What happened next wasn’t a miracle. I wish I were telling you a miracle story. But, no, the shuttle began to streak through space, a ruby red scar across the sky, and crash back into Earth. The parachutes would not deploy. The United States’ NSA was listening in, because everything is politics I guess, and anyway those people on the equipment had to hear Komarov scream in rage through the atmosphere, had to hear as his wife tried to phone in, asking him what she would tell the kids, had to listen to his friends back on Earth tell him he was a hero, and then break down crying because they knew he would hit the ground back home at thousands of miles per hour.

Komarov’s last words, they think, were, “Heat is rising in the capsule.”

There’s this picture. Five serious looking men, in ’60s-looking military uniforms. They are standing around an open casket. In the casket is a twisted lump of something. The size of a kid. A melted Komarov. Unrecognizable. Probably still hot to the touch.

There’s a legend that Gagarin later arranged a meeting with Brezhnev, the communist leader, and threw a drink in his face.

I sure hope it’s true.


What I’m trying to say is – let’s be those kinds of friends for each other.

Do you remember our alternate universe? The one we imagined a few months before the wedding? Where you could still have this life and be with him, and you and I could have a life in some other dimension, and just try? Remember how we were going to have a brown cat, a little lizard? A Roomba, to suck up all our secrets and everything?

I know it was just that. Alternate.

Did you know, out there in space, there is this pair of stars orbiting each other – they’re called WR 104. They’re all red and deep purples, space-colors, and they’re like a pinwheel as they spin. I imagine it really is beautiful. I hope (and I know this is impossible), but I hope Komarov saw these stars as he dove back to Earth – I hope he saw them pinwheel and I hope he saw himself and his best friend Gagarin in them – I hope before the fire whipped the air from his lungs and put him to sleep that he realized that that was soon to be him, that all those white-hot molecules in those stars were little pieces of best friends, spinning together forever now in the range of space, and I hope that brought him some peace.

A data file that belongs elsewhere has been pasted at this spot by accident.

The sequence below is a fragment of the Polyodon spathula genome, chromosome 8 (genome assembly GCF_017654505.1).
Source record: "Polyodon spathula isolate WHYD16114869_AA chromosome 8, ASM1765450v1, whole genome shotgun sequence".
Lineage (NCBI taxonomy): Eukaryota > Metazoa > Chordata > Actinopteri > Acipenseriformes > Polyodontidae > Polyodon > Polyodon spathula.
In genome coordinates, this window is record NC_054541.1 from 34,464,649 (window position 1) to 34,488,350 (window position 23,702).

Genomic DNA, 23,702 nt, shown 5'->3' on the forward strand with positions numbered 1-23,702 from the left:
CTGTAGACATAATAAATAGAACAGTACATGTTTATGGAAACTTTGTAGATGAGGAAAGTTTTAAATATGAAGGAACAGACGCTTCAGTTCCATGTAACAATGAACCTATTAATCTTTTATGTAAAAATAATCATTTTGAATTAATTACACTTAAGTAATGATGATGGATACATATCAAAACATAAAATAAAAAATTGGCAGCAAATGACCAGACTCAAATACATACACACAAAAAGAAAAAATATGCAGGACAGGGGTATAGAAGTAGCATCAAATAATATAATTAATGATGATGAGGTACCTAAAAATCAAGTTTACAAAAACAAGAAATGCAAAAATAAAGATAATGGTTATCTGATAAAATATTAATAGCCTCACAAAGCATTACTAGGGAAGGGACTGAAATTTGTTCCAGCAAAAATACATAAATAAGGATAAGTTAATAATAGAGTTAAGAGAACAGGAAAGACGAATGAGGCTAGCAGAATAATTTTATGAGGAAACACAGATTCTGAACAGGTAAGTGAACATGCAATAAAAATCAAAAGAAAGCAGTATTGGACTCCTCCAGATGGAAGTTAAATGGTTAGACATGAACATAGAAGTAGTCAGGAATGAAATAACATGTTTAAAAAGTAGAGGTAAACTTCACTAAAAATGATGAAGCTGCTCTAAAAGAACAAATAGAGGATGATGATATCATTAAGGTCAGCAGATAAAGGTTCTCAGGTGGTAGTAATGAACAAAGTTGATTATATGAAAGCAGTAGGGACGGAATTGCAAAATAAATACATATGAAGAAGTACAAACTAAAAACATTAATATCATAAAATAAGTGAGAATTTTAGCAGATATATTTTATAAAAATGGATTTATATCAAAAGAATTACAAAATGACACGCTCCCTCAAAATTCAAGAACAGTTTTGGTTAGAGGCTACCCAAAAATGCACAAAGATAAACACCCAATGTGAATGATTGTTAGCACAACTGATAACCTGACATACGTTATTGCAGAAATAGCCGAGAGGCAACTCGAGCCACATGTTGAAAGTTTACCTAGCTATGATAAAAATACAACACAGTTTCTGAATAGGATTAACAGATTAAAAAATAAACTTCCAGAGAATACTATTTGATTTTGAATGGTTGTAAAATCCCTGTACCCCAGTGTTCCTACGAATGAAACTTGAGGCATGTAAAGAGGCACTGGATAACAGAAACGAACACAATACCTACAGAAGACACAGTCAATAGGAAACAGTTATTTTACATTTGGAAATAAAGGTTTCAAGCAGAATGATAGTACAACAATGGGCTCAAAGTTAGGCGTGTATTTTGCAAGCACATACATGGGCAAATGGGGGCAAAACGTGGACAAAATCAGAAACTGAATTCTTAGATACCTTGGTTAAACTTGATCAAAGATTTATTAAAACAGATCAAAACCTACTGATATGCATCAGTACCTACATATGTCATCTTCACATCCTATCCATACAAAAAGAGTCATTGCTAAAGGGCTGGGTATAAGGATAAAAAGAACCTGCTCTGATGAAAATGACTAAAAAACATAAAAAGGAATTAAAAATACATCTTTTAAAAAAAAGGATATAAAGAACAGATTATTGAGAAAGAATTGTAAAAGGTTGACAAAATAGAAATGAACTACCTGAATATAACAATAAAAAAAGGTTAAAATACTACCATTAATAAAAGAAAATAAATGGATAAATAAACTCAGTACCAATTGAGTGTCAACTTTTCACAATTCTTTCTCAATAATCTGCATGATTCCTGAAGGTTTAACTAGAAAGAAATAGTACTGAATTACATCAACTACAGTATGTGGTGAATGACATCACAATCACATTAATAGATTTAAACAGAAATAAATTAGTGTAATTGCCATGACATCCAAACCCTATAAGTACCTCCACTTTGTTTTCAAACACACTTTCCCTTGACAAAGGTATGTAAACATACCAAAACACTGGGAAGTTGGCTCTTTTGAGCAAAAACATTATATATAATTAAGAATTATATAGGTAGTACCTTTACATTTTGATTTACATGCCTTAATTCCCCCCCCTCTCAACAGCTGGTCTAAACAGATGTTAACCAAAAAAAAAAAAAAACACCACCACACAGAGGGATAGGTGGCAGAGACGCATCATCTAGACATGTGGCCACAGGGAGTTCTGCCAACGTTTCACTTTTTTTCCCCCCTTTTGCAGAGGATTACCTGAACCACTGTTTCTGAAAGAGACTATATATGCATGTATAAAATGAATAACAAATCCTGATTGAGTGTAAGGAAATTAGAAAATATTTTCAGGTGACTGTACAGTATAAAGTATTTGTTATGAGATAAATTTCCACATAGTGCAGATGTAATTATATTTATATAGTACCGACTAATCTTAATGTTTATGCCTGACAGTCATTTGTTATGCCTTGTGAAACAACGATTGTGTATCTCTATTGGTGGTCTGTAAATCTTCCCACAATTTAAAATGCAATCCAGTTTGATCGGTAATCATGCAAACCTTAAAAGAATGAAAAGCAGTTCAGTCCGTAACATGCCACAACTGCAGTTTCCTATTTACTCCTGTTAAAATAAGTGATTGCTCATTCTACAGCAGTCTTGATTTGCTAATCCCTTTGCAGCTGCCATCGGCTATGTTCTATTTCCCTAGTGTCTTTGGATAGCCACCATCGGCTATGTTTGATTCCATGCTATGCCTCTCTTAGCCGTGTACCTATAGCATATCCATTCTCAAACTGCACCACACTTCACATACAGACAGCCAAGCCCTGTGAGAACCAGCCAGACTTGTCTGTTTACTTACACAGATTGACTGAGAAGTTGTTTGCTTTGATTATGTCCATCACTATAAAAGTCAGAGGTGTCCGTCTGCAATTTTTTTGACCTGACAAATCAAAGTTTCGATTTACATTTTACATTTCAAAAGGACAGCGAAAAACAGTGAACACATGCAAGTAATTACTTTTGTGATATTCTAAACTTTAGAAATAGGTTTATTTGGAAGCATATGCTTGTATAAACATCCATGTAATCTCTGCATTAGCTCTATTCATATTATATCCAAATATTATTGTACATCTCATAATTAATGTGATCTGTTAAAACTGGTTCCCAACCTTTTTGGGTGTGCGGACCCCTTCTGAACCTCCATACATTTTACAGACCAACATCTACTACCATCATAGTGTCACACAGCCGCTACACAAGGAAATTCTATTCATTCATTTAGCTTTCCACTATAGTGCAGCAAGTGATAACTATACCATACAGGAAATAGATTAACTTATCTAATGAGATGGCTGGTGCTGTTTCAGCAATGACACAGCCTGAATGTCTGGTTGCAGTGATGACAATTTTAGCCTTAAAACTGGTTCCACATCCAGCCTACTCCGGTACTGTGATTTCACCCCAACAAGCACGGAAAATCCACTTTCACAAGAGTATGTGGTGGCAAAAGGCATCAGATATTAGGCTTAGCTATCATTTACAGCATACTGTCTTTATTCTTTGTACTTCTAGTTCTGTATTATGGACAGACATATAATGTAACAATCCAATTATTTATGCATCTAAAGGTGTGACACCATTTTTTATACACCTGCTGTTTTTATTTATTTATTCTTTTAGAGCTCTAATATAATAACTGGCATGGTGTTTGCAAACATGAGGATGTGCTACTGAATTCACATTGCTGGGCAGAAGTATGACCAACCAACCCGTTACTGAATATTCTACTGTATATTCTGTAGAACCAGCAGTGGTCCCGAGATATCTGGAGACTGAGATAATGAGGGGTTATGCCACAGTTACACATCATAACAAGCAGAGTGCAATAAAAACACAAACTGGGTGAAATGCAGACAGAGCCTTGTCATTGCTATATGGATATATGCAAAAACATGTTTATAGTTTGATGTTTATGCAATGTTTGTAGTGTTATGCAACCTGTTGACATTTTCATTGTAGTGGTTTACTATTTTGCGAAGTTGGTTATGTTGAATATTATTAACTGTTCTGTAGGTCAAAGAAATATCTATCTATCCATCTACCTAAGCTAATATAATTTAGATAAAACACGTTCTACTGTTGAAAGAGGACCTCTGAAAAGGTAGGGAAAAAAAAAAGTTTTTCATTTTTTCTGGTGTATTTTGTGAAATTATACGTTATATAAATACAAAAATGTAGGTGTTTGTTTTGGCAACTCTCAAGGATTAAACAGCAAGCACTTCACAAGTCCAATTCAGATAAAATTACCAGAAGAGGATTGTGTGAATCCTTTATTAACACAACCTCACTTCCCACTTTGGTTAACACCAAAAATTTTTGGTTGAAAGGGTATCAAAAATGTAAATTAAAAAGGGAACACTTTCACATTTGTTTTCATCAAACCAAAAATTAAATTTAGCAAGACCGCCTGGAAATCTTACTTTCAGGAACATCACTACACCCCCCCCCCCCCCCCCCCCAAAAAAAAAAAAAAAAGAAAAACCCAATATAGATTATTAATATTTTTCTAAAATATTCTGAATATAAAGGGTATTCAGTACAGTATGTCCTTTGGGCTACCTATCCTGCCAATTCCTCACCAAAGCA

And now I guess what I’m trying to say is that I want to be there, too. I want to spin in space with you. I want us to be close like that and I really mean it.

I saw that video you sent around the other day. It was on a friend’s phone. The one of him (your husband!) popping open a champagne bottle, and the pressure of it sending the cork flying into the sky. You both laugh.

That kind of thing used to eat me up inside. Jesus. I couldn’t sleep and all that. I hated him. I’ll admit that. I hated how he reduced us. Reduced us to digging up our teenage Yahoo! email passwords so we could talk in a way he’d never find. How he reduced us to typing messages to each other on our phones, but never sending them, and just leaving these “____ is typing…” things for each other to see, so we’d know we were thinking about each other, and just, I don’t know. I hated him.


This cork-flying video kind of washed me in this feeling, something like happiness, and it’s been a while since I’ve felt that way, and I guess I’m trying to tell you, honestly, I am happy that you are happy, and even if he did the whole “if you talk to him we’re done” thing and made you and I melt down that day, and throw books and clench jaws and melt years off of each other, I love him, because you love him, because he takes care of the dogs, because he makes you happy…


It was supposed to rain today, but it never did, and I went for a walk to celebrate your wedding. I stopped by the 24/7 arcade. Have you been in there? It is real creepy, let me tell you. It was something like 11 at night. There were no people, just these machines chanting. It scares me how they just keep saying things all day and all night. One of them kept screaming, “Zoom! Zoom! Zoom!” and all the lights were flashing and it was dark otherwise, and so I bought one of those glass bottles of coffee for a couple bucks in a vending machine and got out of there.